Guest Post: Greenpeace in the Gulf of Mexico – an Update

John Hocevar is a marine biologist and is the Oceans Campaign Director for Greenpeace USA, where he oversees their oceans and fisheries work, including efforts to get major supermarket chains to improve the sustainability of their seafood, to establish a network of large scale marine reserves, to protect the Arctic Ocean from offshore drilling, and to end commercial whaling. He learned to pilot a submarine so he could explore the largest underwater canyons in the world, in the Bering Sea, which for the moment remain vulnerable to industrial fishing.


More than six months after the BP Horizon rig exploded and sank into the waters of Mississippi Canyon, we still have very little understanding of what the impacts will be to deep sea marine life.  As Dr. Bik pointed out, NSF spent just $250,000 on benthic communities out of the $19.4 million Rapid Response grants awarded thus far.  While some important work has been carried out with BP funding, there is no denying that the company responsible for this disaster has sought to use its primary funder status to influence the direction of research – and even, in some cases, how and when results are communicated.  These facts, combined with the “mission accomplished/nothing to see here” tone of many government statements on the spill, led Greenpeace to decide there was a need for more independent research to assess the scope and impacts of the BP Horizon disaster.

We started in Florida, looking at sponges with Charles Messing and Joe Lopez from Nova Southeastern University.  Because sponges filter large quantities of water, they are a good place to look for impacts of even low concentrations of oil or dispersant, in the form of changes to microbial symbionts.  It’ll take six months before the analysis is completed, a good reminder that science is slow, and policy makers should not be too quick to assume they understand much about what the full damage toll will be.

Caz Taylor and Erin Grey of Tulane University have been doing some important work with blue crab larvae, so we were happy to make the ship available to them to conduct several days of plankton tows.  That analysis will take quite a while to complete, but they are growing increasingly concerned about the mysterious orange blobs turning up in their samples.   If the blobs turn out to be oil or dispersant, this will be bad news for more than the blue crabs, as it will show one way that these contaminants are entering the food chain.

A Squat Lobster sits on a Lophelia pertusa coral while feeding. Photo by John Hocevar/Greenpeace

We helped a team from the Littoral Acoustic Demonstration Center deploy and retrieve acoustic monitoring buoys, which recorded phonations of sperm and beaked whales.  The team has strong baseline data from multiple years, so this study should help us understand what the BP disaster has done to Gulf whale populations.  According to NOAA scientists, losing as few as three adult sperm whales could be enough to lead to the demise of the entire population in the Gulf, so we are anxious to see the results.  Natalia Sidorovskaia hopes to have preliminary findings ready to present later this month.

But what about the deep sea?  Well, if sperm whales don’t count for you, the last two projects might.  Rainer Amon and Clifton Nunnally of Texas A&M looked at oil in the water column and sediments. Using a CTD, dissolved oxygen meter, and a flourometer to detect anomalies, we collected water samples from 300 miles to the west of the spill origin that appear to be part of a subsurface plume.  One of the sediment samples taken from about 1400 meters contained oil that we were able to confirm originated from the Deepwater Horizon site.  Further analysis will be needed to better understand the scope of the plume and the impacts on benthic invertebrates collected in the box core samples.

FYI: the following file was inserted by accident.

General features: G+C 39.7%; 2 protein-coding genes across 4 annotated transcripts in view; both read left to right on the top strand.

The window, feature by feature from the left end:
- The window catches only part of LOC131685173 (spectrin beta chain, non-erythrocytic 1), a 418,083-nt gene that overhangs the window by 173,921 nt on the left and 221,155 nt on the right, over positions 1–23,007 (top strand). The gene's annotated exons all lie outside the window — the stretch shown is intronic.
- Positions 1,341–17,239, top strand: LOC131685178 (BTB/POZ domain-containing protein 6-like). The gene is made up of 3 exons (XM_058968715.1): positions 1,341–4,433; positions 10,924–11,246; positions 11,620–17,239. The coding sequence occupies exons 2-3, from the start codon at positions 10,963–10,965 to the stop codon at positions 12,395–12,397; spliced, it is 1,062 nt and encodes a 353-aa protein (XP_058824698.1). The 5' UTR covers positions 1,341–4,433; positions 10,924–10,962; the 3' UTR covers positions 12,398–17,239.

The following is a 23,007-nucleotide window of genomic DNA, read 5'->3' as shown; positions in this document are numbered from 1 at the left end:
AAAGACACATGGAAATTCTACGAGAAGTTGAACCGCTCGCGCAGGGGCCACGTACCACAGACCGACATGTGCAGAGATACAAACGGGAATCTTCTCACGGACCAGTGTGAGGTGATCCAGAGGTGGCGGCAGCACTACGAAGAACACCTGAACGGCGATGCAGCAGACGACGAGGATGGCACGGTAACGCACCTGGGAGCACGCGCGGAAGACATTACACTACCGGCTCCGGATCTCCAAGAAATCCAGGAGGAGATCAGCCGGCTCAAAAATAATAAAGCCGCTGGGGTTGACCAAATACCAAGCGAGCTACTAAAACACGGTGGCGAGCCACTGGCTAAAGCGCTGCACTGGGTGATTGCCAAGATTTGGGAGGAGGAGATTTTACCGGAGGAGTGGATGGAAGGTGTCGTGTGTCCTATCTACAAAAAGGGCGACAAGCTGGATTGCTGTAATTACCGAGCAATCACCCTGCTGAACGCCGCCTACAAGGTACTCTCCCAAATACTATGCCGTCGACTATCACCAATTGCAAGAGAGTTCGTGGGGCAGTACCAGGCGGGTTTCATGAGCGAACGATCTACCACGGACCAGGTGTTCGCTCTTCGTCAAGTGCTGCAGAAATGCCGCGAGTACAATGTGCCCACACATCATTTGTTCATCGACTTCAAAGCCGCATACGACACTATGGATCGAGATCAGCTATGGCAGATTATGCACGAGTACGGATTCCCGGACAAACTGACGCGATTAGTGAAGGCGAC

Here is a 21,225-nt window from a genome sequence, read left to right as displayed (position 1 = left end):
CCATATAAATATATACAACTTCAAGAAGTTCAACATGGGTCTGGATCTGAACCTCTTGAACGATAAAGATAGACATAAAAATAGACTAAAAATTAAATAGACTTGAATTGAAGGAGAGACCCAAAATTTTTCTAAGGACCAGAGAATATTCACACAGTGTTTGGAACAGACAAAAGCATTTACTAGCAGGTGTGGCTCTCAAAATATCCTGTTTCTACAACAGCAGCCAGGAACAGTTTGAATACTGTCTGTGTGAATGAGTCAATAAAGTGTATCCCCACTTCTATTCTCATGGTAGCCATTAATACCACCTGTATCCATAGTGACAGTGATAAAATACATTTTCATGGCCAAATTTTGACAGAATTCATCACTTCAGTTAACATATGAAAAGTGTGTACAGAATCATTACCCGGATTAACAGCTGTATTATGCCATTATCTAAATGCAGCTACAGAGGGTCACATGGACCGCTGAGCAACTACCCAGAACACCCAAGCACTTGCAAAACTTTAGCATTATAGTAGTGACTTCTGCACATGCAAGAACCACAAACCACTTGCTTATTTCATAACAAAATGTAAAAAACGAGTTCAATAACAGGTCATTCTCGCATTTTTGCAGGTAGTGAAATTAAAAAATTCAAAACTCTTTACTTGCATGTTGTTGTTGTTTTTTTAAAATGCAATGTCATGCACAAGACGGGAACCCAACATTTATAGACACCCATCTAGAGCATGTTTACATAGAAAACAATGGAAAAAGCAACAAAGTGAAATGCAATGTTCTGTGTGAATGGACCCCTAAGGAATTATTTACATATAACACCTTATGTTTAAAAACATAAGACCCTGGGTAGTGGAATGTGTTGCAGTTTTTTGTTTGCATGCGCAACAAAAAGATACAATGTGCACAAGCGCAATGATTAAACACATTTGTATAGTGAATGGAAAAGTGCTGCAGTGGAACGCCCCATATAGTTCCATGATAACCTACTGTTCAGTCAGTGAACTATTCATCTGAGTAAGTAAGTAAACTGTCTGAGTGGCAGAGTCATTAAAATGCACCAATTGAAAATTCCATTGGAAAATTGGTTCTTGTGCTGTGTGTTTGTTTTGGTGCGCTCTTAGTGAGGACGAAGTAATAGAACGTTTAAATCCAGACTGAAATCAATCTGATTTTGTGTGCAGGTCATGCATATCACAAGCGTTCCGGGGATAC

Barrel fish pause by Lophelia pertusa coral. Photo by John Hocevar/Greenpeace.

Finally, we used a Dual Deep Worker two-person submersible to look at impacts to deep sea corals with Steve Ross of UNC and Sandra Brooke of the Marine Conservation Biology Institute.  The good news here was that we saw no visible signs of oil near the corals, which appeared to be healthy.  Of course, it will take further analysis to see if there are sub-lethal effects, such as reduced growth rate or reproductive success, or if the corals are more susceptible to disease.

Of course, all of this work still doesn’t scratch the surface when it comes to fully understanding what the impacts of the BP Horizon disaster will be, which will be felt for decades.  We were pleased to be able to contribute to the work being done in the Gulf, though, and will work with our scientific partners to ensure the results are shared with the public and with policy makers.

A echinoderm sits among a Lophelia pertusa coral. Photo by John Hocevar/Greenpeace.

Kevin Zelnio (870 Posts)

4 Replies to “Guest Post: Greenpeace in the Gulf of Mexico – an Update”

  1. John–Thanks for the wonderful post (including shout-out), and thanks for highlighting the hard work of all the fellow scientists working on projects in the Gulf. Clifton Nunnaly has kindly donated some samples from the Greenpeace cruise, and these are the first post-spill deep-sea samples we were able to get our hands on. Yes, despite all the subsurface monitoring and sample collection by NOAA and BP, it was the scientists who came through for us. Can’t wait to pyrosequence the meiofaunal communities in these cores!!

  2. Nice work, John. Greenpeace is clearly helping to fill a communication and research gap in the Gulf of Mexico. Please, keep up the good work.

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